That provincial championship was certainly the highlight!  We travelled to Steveston, B.C. about three weeks later for the Western Canadian Championship. We played 10 games in four days, settling for a silver medal after the team from Minnedosa, Manitoba beat us twice on the last day.

I suppose for many of us on that team, one might suggest that we kind of grew up together during those years. Girl friends became wives, some couples began to have children, then wives became ex-wives! Good times for the most part back in the day with that group. We were young, mostly in our mid- to late-20’s. A couple of fellas were a bit longer-in-the-tooth.

I always felt like an outcast on that team. Before joining this group, I had played for three years in what was called the “Financial League” in Saskatoon. There were some damn good players in that loop, and I learned from some great ones. But, the league didn’t really garner too much respect from the supposed upper-echelon types in the city who played in a division they called “Special Men’s” or “First Division”. On the diamond, I suppose I usually arrived on the scene with a chip on my shoulder, but I knew I could play at this level and I knew I could be a go-to-guy. And I just loved to hit!

Away from the games, I didn’t really do the kinds of things folks do to try and fit in. I was mired in a lousy relationship at the time, a three-year mess that often had me off-balance, both at work and at play. Ball games were the best diversion I had access to and I wore my heart on my sleeve. I seldom showed respect for opponents, although there are many guys from other teams that to this day know full well I admired their skill and commitment. A bunch of ‘em were so good, they absolutely forced me to become a better player.

I was hard on my team mates, too. We had guys that simply could not get a bunt down or hit a bloody cut-off man. Geezuz…this was the fundamentally basic stuff! Just get the f****** bunt down! And it always bothered me that there were guys who were very intense when things were going well, really committed, but when things were kind of crummy, they would sluff it all off and suggest that we were only there to have fun. In retrospect, maybe their’s was the right perspective, but I couldn’t wrap my brain around it back then. I figured it out around the time my ball playing days were winding down, when I had other priorities in my life. I was a win-at-all-costs guy most of the time, but probably a bit on the immature side.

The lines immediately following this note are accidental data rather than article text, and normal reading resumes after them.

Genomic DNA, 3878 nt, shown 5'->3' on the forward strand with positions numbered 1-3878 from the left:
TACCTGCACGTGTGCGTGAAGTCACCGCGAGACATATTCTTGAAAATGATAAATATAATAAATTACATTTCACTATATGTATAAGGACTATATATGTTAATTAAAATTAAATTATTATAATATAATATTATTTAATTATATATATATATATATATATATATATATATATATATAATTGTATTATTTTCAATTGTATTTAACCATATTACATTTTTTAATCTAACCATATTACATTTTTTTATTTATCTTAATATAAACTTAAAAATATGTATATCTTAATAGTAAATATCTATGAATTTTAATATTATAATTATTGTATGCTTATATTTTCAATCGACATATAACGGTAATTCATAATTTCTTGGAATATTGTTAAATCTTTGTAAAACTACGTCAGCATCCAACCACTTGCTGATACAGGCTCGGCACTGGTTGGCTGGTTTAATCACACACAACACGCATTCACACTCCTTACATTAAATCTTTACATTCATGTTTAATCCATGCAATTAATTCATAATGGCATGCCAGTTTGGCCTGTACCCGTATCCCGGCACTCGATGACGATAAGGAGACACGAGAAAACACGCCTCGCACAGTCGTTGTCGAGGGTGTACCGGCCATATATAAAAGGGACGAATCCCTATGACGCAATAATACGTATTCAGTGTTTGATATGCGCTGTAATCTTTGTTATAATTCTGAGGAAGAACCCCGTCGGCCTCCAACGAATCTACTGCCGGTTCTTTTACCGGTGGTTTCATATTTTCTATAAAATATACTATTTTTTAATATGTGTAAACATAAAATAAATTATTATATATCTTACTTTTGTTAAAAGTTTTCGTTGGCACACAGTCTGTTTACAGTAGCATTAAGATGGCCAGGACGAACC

It was always fun to be a contributor to the team concept. The camaraderie feels great at times. But there are also so many reasons why I gravitated to playing golf as I’ve grown older. When you play golf well, you have earned all of the credit for the peak performances. When you play badly, you shoulder 100% of the blame. There is tremendous equity and balance in that reality.

I’ve stayed in touch with a couple of guys from that ball team, but the rest; who knows? I do hope they’re all enjoying life. They were around for many of the highs and lows in my life, as an athlete and as a person. It might be an interesting reunion someday.

Or perhaps it might just be a free-for-all…